But the play of the night didn’t get him any points or an assist. It was Westbrook hustling, getting to the floor to get a loose ball, then making the showtime pass to start a Globetrotters-like fast break that ended with an Andre Roberson dunk.

Westbrook had an impressive dunk of his own.

NBA VP Kiki VanDeWeghe on “unnaturual acts:” “Our rules are for every player”

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The NBA has tried to crack down on “unnatural acts” — players flailing body parts trying to draw a foul call.

At the heart of that is Golden State’s Draymond Green, who picked up a flagrant foul for the unnatural act of getting his leg high enough to kick James Harden in the face Thursday night. Green fired back at the league, saying in part, “It’s funny how you can tell me how I get hit and how my body is supposed to react. I didn’t know the league office was that smart when it came to body movements.” Green’s argument is that he was fouled in the air and the high leg was the natural act of him trying to keep his balance. (Doesn’t matter, it’s a reckless act and if you kick someone in the face you should get a flagrant foul. Also, try explaining the kick on Marquese Chriss on Saturday that way.)

Former All-Star NBA player as well as coach Kiki VanDeWeghe is now an NBA vice president and the guy who is the decision maker on these reviews and fouls. He spoke with Sam Amick of the USA Today about how those unnatural act rules are applied.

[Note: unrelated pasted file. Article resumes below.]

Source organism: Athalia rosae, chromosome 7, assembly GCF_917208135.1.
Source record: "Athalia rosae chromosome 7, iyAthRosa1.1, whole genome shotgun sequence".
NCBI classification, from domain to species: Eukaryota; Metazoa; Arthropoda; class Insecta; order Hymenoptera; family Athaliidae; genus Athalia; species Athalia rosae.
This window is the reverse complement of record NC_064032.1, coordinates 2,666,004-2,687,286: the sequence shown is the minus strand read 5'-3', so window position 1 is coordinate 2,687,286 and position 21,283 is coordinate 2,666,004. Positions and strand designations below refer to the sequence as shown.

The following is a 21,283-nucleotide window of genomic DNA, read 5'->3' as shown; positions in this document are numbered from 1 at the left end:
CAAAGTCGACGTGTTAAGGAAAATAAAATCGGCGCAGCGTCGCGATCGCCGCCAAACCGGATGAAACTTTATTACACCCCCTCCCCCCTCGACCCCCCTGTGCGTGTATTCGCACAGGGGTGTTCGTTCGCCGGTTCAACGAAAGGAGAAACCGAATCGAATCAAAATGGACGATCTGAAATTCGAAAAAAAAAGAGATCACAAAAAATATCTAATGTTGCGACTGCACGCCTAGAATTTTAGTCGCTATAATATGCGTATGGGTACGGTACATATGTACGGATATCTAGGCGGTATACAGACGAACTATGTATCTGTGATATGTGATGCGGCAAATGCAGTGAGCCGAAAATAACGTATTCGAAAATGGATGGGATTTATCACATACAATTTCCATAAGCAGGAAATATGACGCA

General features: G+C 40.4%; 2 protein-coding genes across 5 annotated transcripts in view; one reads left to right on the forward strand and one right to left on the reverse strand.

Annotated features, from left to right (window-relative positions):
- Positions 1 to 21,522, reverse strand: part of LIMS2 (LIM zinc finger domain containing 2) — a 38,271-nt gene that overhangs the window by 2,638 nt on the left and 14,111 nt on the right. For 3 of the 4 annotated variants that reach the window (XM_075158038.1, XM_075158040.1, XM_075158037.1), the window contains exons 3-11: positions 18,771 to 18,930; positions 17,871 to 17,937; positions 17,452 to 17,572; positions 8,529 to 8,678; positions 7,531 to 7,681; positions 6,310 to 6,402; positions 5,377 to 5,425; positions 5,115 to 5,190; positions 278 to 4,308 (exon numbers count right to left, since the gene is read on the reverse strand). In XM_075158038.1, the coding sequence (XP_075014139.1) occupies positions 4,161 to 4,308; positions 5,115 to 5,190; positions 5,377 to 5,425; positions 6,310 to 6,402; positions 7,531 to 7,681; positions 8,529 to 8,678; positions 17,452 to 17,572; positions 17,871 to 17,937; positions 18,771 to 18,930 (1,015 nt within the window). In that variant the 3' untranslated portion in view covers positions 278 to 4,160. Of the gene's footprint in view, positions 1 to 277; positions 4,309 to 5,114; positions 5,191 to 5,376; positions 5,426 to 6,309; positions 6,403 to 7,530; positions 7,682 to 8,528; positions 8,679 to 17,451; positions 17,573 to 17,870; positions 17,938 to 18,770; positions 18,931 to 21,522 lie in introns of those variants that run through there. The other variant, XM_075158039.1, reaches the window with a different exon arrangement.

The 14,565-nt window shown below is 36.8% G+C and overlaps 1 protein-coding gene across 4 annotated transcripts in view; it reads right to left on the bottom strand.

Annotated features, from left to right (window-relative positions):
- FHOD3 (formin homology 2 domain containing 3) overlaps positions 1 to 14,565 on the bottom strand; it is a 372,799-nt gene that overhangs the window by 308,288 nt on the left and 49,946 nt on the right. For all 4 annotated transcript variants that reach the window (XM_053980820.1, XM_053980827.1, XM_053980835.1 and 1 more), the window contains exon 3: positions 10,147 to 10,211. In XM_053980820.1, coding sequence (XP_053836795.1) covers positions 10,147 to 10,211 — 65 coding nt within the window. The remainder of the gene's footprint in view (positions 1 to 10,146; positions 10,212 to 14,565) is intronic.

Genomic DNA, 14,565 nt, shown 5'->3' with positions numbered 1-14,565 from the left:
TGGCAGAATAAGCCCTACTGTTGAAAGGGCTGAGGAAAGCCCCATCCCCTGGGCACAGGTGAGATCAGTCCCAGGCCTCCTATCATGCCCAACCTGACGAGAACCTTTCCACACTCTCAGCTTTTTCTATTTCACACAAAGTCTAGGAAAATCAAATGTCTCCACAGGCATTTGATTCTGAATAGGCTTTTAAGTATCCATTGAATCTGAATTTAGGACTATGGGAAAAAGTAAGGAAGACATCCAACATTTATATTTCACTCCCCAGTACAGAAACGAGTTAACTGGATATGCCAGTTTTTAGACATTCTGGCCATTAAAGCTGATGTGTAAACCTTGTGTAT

“Our rules are for every player,” VanDeWeghe told USA TODAY Sports. “We want each play judged according to the rules, as best possible, and the rules applied fairly across our whole league. That’s very important to us. We don’t make exceptions for players. They are applied to everybody.

“In Draymond’s particular case (against the Houston Rockets on Thursday), he had an arm flail which struck the player (James Harden) in the neck-head area. And then in addition to that, he had a kick up above the head of the defender. As he brought his leg down, his heel hit him in the face. It wouldn’t matter what player we’re talking about (it’s a foul)….

“Most of these are done to draw the attention of the referees. We noticed an uptick in these last year, and they needed to be addressed by the competition committee.”

While Green feels singled out — “marked” is what he tweeted — VanDeWeghe noted that competition committee included owners, coaches, GMs, people from the players union, and a lot of people with playing experience, who all sat down as a group and studied what is and is not an “unnatural act.” As Amick noted, it isn’t just Green who gets hit with these penalties, although he gets the headlines: Boston’s Marcus Smart was given a Flagrant One for his kick to the groin of the Miami’s Hassan Whiteside; Thursday LeBron James was given a technical foul for his blow to the head of the Clippers’ Alan Anderson.

So long as Green continues to make these acts — and the kick to Chriss Saturday suggests they are not slowing down — the crackdown will continue.

Watch Raptors PG Kyle Lowry throw a full-court alley oop to Pascal Siakam

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Toronto Raptors point guard Kyle Lowry is having an excellent year for the Eastern Conference Finals hopefuls, and part of that is due to his vision. On Saturday, Lowry threw a full-court lob to Pascal Siakam that was mighty impressive.

After a missed shot in the middle of the third quarter by the Atlanta Hawks, Lowry gathered the rebound on the left block and quickly turned his eyes downcourt.

Siakam, the No. 27 overall pick in the 2016 NBA Draft, was streaking toward the Raptors basket and behind the Hawks defense.

Lowry took advantage with a long-distance heave after one dribble at the free-throw line, and Pascal was able to gather and softly lay the ball up at the rim.